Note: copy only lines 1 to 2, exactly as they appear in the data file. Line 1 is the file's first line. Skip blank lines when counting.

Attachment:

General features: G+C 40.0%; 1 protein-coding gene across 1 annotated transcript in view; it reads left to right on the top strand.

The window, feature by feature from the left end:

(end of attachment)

General features: G+C 40.0%; 1 protein-coding gene across 1 annotated transcript in view; it reads left to right on the top strand.

The window, feature by feature from the left end: